Exposé print issues (1993-2011)
Haakon Ellingsen — Cloudberry Tales
(Ellingsongs no#, 2022, LP)
by Peter Thelen, Published 2022-11-18
Travel back with me, won’t you, several decades to the mid-90s. The Norwegian band The Last James, featuring Lars Pedersen and Haakon Ellingsen – both multi-instrumentalists, had just released their third and final album, Kindergarten, a brilliant blend of psychedelic pop that might rival anything released by The Beatles or The Beach Boys in the 1966-68 time frame. These guys were just kids at the time, and like often happens, they parted ways and Ellingsen eventually went on to a solo career, begun in earnest with his 2001 release Minstrel. 21 years and ten albums on, he has released another album of brilliant songcraft, one that calls to mind a folkier pop sound with only gentle hints of psychedelia, certainly a more updated sound than what we heard all those years ago, but equally creative and all-consuming. For this endeavor, Ellingsen makes use of a wide range of somewhat exotic instrumentation: bouzouki, charango, oud, ukulele, Portuguese guitar, Indian harmonium, tabla, as well as the regular stuff like drums, electric guitar, 12-string guitar, keys, and more. The twelve songs are mostly of a gentler style, built up over numerous layers of complex arrangements, and executed to perfection with longtime producer Kyrre Fritzner assisting. The album launches with “Cloudberry Wine,” which, like all of subsequent tracks, features Ellingsen’s vocals and harmonies, often reminiscent a bit of the Kinks’ Ray Davies, and unlike many of his earlier albums, the lyrics are all in English. Moving on we come to the folky melancholy of “Tomorrow’s Never Far Away,” truly one that will get stuck in your mind for days. “In a Dream” is a beautiful slab of jangly folk-pop with electric guitar and mandolin competing. Mostly in the two to four minute range, the songs here all evince a warm simplicity that brings a smile to your heart. A sequence of several songs seem to deal with separation, “If I Could Sing,” “So True,” and “Loneliness,” with the beautiful “Janine” seeming to be the culmination. “That Donovan Song” offers a hint into Ellingsen’s world of influences. Cloudberry Tales features so many great songs, each one growing on the listener's familiarity with every repeat listen.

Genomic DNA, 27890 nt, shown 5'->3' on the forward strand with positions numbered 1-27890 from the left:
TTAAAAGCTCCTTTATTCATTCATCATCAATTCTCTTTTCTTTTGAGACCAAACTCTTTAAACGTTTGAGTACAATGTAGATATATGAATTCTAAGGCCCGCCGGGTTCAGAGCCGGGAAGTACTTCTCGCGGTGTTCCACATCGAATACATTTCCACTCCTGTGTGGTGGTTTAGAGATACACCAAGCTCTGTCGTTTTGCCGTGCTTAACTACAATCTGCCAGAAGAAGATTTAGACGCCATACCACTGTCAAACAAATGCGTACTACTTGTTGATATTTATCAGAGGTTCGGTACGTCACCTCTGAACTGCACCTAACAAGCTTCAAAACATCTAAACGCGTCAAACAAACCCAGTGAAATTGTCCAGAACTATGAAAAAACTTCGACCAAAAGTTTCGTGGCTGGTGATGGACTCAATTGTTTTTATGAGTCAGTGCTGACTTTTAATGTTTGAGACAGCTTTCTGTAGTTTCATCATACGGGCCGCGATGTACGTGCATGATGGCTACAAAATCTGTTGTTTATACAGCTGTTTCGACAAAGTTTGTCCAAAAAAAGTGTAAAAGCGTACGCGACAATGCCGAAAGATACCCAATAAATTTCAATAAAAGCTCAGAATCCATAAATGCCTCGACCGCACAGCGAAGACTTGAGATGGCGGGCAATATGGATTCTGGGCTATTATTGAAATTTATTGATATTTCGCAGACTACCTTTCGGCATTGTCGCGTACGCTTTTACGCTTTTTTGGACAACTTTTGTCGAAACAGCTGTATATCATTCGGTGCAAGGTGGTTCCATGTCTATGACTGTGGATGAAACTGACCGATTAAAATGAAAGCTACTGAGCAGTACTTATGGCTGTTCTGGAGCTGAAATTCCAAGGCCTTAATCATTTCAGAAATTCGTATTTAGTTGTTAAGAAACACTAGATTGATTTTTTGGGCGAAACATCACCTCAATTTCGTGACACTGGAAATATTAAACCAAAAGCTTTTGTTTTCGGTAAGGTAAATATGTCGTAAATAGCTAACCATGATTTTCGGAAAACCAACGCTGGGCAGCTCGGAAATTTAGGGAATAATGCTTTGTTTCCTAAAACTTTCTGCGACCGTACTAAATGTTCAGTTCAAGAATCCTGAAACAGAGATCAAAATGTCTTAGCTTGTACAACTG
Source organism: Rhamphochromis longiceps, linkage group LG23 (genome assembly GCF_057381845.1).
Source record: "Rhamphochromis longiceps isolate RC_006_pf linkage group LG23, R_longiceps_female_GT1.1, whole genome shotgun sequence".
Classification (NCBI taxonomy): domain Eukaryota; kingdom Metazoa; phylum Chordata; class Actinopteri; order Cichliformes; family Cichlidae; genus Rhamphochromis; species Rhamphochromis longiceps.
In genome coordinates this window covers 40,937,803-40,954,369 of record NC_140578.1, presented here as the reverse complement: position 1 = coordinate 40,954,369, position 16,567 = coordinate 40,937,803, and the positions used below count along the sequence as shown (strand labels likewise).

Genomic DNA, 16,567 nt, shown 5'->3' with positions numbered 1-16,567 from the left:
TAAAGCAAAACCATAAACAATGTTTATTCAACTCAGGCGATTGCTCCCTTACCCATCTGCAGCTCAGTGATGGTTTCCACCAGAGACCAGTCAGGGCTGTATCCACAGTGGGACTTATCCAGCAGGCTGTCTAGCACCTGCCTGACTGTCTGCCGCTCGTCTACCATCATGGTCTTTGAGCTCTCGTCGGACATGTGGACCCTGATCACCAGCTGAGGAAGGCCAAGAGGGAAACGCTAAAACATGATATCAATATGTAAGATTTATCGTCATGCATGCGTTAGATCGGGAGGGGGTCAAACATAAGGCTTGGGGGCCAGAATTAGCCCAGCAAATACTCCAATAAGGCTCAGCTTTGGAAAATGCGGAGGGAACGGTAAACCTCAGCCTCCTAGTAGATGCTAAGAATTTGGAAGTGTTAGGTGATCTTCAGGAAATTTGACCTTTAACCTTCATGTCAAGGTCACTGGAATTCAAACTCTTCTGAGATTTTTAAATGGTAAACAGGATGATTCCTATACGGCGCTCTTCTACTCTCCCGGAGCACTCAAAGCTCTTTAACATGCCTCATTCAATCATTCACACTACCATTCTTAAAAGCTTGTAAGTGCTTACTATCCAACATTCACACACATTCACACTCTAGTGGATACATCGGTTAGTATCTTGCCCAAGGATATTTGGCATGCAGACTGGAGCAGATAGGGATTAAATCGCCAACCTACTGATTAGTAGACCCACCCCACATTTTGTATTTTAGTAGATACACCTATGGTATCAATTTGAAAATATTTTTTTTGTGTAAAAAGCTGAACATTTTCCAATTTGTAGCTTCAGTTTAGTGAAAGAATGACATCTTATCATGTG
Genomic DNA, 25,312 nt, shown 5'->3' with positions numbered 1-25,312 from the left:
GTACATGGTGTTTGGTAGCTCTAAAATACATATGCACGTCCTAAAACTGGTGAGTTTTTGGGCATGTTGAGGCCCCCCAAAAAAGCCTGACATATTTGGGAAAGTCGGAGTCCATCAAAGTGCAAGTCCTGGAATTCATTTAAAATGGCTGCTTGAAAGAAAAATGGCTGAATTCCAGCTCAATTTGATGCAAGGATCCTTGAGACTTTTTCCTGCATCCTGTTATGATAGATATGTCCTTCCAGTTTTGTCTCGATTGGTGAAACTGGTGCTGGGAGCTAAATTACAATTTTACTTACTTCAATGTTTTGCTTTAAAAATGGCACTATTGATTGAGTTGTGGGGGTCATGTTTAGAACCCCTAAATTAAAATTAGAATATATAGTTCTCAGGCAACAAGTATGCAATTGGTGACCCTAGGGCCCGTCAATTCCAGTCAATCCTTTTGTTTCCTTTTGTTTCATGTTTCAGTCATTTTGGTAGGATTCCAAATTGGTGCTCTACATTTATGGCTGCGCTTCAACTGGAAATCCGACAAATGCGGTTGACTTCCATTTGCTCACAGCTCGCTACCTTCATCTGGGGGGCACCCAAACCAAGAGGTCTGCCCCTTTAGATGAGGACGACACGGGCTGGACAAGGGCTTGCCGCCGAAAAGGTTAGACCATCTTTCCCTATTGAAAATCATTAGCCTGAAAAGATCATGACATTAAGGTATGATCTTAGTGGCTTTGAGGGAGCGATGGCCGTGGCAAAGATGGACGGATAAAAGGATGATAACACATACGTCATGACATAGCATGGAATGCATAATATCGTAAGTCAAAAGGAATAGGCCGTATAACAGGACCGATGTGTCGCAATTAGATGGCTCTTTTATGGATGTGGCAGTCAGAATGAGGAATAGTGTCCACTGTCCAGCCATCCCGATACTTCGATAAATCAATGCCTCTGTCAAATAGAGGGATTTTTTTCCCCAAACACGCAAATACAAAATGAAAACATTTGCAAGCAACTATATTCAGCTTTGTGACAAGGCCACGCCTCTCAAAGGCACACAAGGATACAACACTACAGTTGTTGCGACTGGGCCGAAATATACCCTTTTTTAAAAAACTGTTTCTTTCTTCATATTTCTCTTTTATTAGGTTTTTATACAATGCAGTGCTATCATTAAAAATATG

Related artist(s): Haakon Ellingsen
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